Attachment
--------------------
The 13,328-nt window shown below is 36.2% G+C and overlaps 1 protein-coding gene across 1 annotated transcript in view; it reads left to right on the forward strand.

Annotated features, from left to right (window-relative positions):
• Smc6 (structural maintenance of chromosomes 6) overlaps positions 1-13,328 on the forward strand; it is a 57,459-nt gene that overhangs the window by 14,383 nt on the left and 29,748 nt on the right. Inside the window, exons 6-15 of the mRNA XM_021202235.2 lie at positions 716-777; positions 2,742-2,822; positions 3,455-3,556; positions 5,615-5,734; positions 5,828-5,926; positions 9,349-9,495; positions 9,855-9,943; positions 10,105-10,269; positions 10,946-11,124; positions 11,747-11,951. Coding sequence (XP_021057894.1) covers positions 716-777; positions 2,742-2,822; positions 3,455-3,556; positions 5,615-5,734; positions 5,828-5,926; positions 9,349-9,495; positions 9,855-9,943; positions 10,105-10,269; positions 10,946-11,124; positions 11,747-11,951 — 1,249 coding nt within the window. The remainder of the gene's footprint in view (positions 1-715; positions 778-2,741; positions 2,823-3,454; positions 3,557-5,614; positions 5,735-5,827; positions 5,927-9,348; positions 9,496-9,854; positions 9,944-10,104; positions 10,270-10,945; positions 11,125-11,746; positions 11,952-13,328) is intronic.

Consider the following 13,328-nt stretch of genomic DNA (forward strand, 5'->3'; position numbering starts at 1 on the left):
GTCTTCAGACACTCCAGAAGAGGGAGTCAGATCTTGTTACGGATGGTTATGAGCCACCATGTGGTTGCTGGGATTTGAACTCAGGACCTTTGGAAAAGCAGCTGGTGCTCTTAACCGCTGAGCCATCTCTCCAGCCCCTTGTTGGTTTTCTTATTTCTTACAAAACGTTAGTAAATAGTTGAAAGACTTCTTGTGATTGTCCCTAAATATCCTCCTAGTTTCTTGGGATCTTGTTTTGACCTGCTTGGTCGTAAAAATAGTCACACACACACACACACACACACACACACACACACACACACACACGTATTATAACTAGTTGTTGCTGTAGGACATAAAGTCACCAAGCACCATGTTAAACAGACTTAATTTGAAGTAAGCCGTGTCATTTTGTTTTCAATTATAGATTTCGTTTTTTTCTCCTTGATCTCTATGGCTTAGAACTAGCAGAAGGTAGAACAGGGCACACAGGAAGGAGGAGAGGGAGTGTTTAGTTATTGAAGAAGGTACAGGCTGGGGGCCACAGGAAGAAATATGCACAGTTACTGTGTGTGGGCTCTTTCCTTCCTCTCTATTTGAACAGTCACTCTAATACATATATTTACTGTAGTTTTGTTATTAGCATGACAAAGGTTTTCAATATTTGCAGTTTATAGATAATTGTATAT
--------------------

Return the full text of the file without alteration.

The 13,328-nt window shown below is 36.2% G+C and overlaps 1 protein-coding gene across 1 annotated transcript in view; it reads left to right on the forward strand.

Annotated features, from left to right (window-relative positions):
• Smc6 (structural maintenance of chromosomes 6) overlaps positions 1-13,328 on the forward strand; it is a 57,459-nt gene that overhangs the window by 14,383 nt on the left and 29,748 nt on the right. Inside the window, exons 6-15 of the mRNA XM_021202235.2 lie at positions 716-777; positions 2,742-2,822; positions 3,455-3,556; positions 5,615-5,734; positions 5,828-5,926; positions 9,349-9,495; positions 9,855-9,943; positions 10,105-10,269; positions 10,946-11,124; positions 11,747-11,951. Coding sequence (XP_021057894.1) covers positions 716-777; positions 2,742-2,822; positions 3,455-3,556; positions 5,615-5,734; positions 5,828-5,926; positions 9,349-9,495; positions 9,855-9,943; positions 10,105-10,269; positions 10,946-11,124; positions 11,747-11,951 — 1,249 coding nt within the window. The remainder of the gene's footprint in view (positions 1-715; positions 778-2,741; positions 2,823-3,454; positions 3,557-5,614; positions 5,735-5,827; positions 5,927-9,348; positions 9,496-9,854; positions 9,944-10,104; positions 10,270-10,945; positions 11,125-11,746; positions 11,952-13,328) is intronic.

Consider the following 13,328-nt stretch of genomic DNA (forward strand, 5'->3'; position numbering starts at 1 on the left):
GTCTTCAGACACTCCAGAAGAGGGAGTCAGATCTTGTTACGGATGGTTATGAGCCACCATGTGGTTGCTGGGATTTGAACTCAGGACCTTTGGAAAAGCAGCTGGTGCTCTTAACCGCTGAGCCATCTCTCCAGCCCCTTGTTGGTTTTCTTATTTCTTACAAAACGTTAGTAAATAGTTGAAAGACTTCTTGTGATTGTCCCTAAATATCCTCCTAGTTTCTTGGGATCTTGTTTTGACCTGCTTGGTCGTAAAAATAGTCACACACACACACACACACACACACACACACACACACACACACACGTATTATAACTAGTTGTTGCTGTAGGACATAAAGTCACCAAGCACCATGTTAAACAGACTTAATTTGAAGTAAGCCGTGTCATTTTGTTTTCAATTATAGATTTCGTTTTTTTCTCCTTGATCTCTATGGCTTAGAACTAGCAGAAGGTAGAACAGGGCACACAGGAAGGAGGAGAGGGAGTGTTTAGTTATTGAAGAAGGTACAGGCTGGGGGCCACAGGAAGAAATATGCACAGTTACTGTGTGTGGGCTCTTTCCTTCCTCTCTATTTGAACAGTCACTCTAATACATATATTTACTGTAGTTTTGTTATTAGCATGACAAAGGTTTTCAATATTTGCAGTTTATAGATAATTGTATAT